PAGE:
My first spring training with the Athletics, at Bradenton, Fla., was 1963. As a hotshot 21-year-old kid fresh off that fantastic season at Binghamton, I swaggered into the Bradenton ball park ready to bet my salary that I'd be the biggest thing Kansas City baseball had seen since Mickey Mantle played there when it was in the American Association.
The Athletics' manager of the moment was Eddie Lopat, one of a long string of guys hired and fired by Charlie Finley. Lopat was a wonderful guy and a terrible manager. He was too nice to get mad, had no control over his players and didn't know how to run a ball game. I loved him because he was always great to me but, like everybody else, I walked all over him.
I hit the hell out of the ball and thought sure I had it made, in spite of the fact that there were days when I played first base like a clod—like the day when we played the Yankees in their new ball park at Fort Lauderdale. The Yankees were still great, and the prospect of facing them for the first time was a little hairy even to an egocentric like me. They still had Mantle and Roger Maris and Yogi Berra, Bobby Richardson and Elston Howard, and Joe DiMaggio was always there for spring training. During games he sat in a little cage behind the first-base coach's box. I tell you, for a kid to see these guys and play this ball club for the first time, even in an exhibition game, was enough to cause goose pimples. If I ever wanted to make a big impression, that was the day. I'd show these great Yankees a thing or two. And I did.
Richardson, the Yankees' leadoff man, hit an easy bounder down the first-base line. As I reached for it, it caromed off my knee for an error. Tom Tresh flied out or something, then Maris came up. He hit a hard ground ball down the first-base line that went right between my legs for another error. Up came Mantle and he hit a hot shot that would have been a double-play ball if it hadn't bounced off my chest for a third error.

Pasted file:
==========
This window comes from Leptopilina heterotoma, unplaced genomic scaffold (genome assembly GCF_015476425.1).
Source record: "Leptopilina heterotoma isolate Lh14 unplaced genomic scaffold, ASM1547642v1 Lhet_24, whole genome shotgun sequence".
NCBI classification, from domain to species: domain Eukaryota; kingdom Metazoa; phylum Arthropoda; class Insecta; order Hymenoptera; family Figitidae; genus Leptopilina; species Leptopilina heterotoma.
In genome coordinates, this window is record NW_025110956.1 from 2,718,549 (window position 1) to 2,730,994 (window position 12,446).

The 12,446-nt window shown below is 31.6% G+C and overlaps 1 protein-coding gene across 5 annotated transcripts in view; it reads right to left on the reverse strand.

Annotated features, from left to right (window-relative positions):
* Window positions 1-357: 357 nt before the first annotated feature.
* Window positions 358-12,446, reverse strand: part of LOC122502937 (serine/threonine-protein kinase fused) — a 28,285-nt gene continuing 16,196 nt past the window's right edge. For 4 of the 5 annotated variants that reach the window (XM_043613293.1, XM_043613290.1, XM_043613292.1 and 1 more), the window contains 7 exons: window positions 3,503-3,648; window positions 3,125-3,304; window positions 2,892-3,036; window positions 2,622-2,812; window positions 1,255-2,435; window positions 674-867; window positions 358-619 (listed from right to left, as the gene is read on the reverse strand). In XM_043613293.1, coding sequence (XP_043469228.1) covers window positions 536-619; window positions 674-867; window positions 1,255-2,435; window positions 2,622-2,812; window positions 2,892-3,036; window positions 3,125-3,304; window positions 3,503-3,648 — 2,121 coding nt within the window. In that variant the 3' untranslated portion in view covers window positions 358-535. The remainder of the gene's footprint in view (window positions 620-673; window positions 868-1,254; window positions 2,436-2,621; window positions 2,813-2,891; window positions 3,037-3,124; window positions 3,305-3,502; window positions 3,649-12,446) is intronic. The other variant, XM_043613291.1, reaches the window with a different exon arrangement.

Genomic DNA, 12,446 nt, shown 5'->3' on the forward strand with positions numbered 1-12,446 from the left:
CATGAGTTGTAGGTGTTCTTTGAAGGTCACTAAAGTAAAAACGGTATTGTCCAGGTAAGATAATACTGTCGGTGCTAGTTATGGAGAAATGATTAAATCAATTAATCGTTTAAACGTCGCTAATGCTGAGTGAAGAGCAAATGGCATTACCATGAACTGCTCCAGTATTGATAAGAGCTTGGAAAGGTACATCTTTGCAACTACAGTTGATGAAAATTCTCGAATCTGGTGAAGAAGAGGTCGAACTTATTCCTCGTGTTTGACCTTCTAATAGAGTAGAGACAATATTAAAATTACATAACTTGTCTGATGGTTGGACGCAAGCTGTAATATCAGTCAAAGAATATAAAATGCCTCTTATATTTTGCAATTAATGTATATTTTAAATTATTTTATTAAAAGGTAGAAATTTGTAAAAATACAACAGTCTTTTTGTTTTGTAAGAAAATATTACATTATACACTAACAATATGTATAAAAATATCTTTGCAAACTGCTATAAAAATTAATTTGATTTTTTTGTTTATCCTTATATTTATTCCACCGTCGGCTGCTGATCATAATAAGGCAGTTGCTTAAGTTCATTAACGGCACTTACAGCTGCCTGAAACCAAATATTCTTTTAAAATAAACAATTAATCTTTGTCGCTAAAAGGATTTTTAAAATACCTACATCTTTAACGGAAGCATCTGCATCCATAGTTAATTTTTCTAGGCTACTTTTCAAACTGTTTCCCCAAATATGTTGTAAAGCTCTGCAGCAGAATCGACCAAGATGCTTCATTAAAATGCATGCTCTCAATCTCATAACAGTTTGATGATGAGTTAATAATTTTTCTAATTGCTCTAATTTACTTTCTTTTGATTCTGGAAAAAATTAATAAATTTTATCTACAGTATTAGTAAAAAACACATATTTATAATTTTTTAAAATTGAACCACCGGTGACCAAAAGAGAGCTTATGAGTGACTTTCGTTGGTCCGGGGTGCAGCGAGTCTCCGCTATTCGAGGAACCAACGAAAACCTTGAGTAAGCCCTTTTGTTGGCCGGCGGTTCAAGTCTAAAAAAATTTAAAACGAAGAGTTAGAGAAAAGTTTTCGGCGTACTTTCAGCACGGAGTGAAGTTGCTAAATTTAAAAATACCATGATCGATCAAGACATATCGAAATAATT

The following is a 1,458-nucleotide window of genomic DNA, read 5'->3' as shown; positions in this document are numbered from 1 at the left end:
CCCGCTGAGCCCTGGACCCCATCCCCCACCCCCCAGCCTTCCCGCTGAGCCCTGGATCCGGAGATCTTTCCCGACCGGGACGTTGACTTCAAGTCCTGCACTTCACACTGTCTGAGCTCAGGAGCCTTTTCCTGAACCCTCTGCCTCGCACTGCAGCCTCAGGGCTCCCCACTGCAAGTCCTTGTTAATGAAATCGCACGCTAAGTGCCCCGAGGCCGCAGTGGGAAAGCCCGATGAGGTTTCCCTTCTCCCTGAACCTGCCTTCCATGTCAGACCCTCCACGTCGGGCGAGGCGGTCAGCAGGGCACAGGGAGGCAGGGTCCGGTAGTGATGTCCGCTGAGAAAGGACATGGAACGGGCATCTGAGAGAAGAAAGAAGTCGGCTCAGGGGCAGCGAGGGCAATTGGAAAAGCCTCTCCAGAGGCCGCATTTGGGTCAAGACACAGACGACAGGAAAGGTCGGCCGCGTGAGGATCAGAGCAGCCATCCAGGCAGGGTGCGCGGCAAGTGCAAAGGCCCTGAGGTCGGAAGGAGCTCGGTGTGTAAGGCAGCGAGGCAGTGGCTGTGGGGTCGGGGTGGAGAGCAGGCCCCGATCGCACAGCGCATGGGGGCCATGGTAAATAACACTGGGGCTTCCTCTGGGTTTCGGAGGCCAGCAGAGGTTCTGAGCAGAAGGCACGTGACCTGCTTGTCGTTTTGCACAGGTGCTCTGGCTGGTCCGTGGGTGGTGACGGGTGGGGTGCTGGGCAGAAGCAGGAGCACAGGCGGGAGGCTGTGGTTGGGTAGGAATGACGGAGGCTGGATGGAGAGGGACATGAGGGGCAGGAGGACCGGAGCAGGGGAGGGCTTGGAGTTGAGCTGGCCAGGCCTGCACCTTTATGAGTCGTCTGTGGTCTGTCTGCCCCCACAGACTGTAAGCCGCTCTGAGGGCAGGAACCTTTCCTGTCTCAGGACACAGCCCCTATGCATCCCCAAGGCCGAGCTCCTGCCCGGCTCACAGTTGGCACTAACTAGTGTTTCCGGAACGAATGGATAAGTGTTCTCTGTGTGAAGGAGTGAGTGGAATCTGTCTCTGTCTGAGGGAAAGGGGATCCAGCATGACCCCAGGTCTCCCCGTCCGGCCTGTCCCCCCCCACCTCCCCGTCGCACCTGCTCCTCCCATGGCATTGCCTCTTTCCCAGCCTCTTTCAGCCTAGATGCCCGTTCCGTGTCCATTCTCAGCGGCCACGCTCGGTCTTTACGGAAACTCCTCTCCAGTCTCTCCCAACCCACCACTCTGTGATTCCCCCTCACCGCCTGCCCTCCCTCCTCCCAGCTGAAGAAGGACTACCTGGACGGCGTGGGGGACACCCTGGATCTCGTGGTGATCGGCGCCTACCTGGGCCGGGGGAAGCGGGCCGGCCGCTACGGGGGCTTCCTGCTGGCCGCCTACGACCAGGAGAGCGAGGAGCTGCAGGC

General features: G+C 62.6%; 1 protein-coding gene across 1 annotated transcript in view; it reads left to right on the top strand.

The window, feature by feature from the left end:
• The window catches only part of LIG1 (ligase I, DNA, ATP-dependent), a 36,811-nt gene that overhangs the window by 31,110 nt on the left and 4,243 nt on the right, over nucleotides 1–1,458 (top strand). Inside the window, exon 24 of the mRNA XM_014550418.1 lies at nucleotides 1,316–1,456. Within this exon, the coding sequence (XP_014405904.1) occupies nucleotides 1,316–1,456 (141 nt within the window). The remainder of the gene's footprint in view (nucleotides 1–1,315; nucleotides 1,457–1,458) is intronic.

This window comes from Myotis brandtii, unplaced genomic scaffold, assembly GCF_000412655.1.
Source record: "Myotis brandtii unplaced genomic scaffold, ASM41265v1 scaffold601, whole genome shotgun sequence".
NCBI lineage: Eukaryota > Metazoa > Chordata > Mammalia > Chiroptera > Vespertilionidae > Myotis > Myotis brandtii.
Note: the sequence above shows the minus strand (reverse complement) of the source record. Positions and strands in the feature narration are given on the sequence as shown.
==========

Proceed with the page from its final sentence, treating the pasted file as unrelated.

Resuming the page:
By this time the whole ball park was rocking with wild laughter. DiMaggio screamed gags at me between hee-haws. I could see the Yankees roaring in their dugout behind first base, with Berra actually rolling around the bench, holding his sides. Over on our bench Lopat was laughing so hard he was crying and wiping his face with a towel.
I didn't know whether to laugh or cry until Eddie Hurley, the first-base umpire, said, "O.K., Hawk. You've filled the bases. Now you've got them where you want them."
Then I broke up, too.
Joe Pepitone, the next batter, hit one to my left. When it skittered off my glove for another error that let in a run and kept the bases full, I was in shock. Which, I suppose, was why I forgot to cover first base on the next play. Somebody hit a ball down the third-base line, where Ed Charles made a great stop and a perfect throw. The ball flew into right field, and a couple of more runs streamed in.
Now the Yankees had three runs and two men still on base, all because of me with five errors—four that counted and one of omission. On the Yankee bench guys were hanging on to each other and, when I looked at ours, the first person I saw was Lopat, his glasses in one hand and his head between his legs, while his shoulders were shaking.
Even John O'Donoghue, our pitcher, who had been sore at first, was wiping his eyes, laughing so hard he couldn't pitch. When he walked a guy, somebody said, "See? Harrelson isn't the only guy who can fill the bases," and I broke up again. The next guy up hit a grand-slam home run, and the horrible inning still wasn't over. With two out, somebody hit a soft liner right at me, and I nearly loused even that up. The ball popped out of my glove, landing two feet from the bag. As I reached for it I fell on all fours, then crawled on hands and knees to beat the runner to the bag. I just lay there for a minute, laughing so hard I couldn't get up. And when I finally did and ran across the field to our bench, the whole park sounded like a Laurel and Hardy audience.